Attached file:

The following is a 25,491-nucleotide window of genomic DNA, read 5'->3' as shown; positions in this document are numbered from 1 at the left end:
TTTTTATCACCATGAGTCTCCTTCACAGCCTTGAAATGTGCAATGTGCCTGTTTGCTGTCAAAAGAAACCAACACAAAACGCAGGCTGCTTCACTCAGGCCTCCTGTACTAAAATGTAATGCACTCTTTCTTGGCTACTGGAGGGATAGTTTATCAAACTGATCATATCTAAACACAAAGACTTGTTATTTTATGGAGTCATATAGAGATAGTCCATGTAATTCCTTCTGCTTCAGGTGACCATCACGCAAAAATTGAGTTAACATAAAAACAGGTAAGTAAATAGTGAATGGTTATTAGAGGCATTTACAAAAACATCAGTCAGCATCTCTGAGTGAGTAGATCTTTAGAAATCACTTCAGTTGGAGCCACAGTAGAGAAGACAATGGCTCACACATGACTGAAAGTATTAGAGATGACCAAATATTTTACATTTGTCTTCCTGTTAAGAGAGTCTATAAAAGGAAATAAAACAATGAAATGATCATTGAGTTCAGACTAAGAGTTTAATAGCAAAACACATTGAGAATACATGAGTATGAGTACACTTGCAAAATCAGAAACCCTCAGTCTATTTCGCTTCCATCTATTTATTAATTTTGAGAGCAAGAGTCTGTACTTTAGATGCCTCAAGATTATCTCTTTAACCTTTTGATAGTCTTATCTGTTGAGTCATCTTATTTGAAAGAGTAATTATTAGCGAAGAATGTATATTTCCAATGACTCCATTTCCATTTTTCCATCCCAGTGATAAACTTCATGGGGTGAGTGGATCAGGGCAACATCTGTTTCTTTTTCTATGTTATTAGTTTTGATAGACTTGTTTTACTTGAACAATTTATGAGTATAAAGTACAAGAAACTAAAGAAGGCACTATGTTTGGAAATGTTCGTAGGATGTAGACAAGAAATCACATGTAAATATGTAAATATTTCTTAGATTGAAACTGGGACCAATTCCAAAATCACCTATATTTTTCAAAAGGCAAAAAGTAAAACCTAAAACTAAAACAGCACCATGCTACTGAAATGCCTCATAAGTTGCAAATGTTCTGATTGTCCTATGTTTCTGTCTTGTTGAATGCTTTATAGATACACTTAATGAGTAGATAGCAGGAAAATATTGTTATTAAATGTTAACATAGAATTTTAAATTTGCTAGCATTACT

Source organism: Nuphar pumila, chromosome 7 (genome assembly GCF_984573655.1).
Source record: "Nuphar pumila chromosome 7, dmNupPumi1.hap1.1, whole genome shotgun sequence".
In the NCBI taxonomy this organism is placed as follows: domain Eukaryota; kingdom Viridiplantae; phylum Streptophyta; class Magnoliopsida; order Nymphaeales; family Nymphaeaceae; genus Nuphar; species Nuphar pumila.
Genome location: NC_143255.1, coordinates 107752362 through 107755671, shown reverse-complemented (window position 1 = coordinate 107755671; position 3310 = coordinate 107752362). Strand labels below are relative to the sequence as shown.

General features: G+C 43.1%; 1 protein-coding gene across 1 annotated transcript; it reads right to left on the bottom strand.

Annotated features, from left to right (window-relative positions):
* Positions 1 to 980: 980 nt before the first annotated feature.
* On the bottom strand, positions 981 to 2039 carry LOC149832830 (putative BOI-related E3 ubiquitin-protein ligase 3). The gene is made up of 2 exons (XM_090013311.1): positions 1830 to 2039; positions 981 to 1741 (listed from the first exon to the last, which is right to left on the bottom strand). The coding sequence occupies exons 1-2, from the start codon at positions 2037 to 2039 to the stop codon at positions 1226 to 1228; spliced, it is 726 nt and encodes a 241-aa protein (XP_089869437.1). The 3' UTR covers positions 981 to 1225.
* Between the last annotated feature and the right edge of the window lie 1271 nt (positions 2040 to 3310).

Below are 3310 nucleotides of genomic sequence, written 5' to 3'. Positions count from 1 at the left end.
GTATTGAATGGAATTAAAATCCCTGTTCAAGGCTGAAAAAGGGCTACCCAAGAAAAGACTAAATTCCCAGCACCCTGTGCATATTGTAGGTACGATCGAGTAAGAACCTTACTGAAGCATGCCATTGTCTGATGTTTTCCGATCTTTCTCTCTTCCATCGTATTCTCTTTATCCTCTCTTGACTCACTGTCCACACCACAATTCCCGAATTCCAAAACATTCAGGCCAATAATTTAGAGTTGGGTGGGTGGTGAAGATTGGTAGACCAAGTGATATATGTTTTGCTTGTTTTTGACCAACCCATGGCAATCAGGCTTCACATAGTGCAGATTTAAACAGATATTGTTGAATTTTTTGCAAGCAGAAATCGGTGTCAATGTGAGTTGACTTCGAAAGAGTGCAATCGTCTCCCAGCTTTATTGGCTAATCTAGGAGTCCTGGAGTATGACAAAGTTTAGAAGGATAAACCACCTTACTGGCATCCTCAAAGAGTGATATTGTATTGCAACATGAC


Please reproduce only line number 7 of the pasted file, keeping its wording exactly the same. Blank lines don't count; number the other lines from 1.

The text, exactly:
General features: G+C 43.1%; 1 protein-coding gene across 1 annotated transcript; it reads right to left on the bottom strand.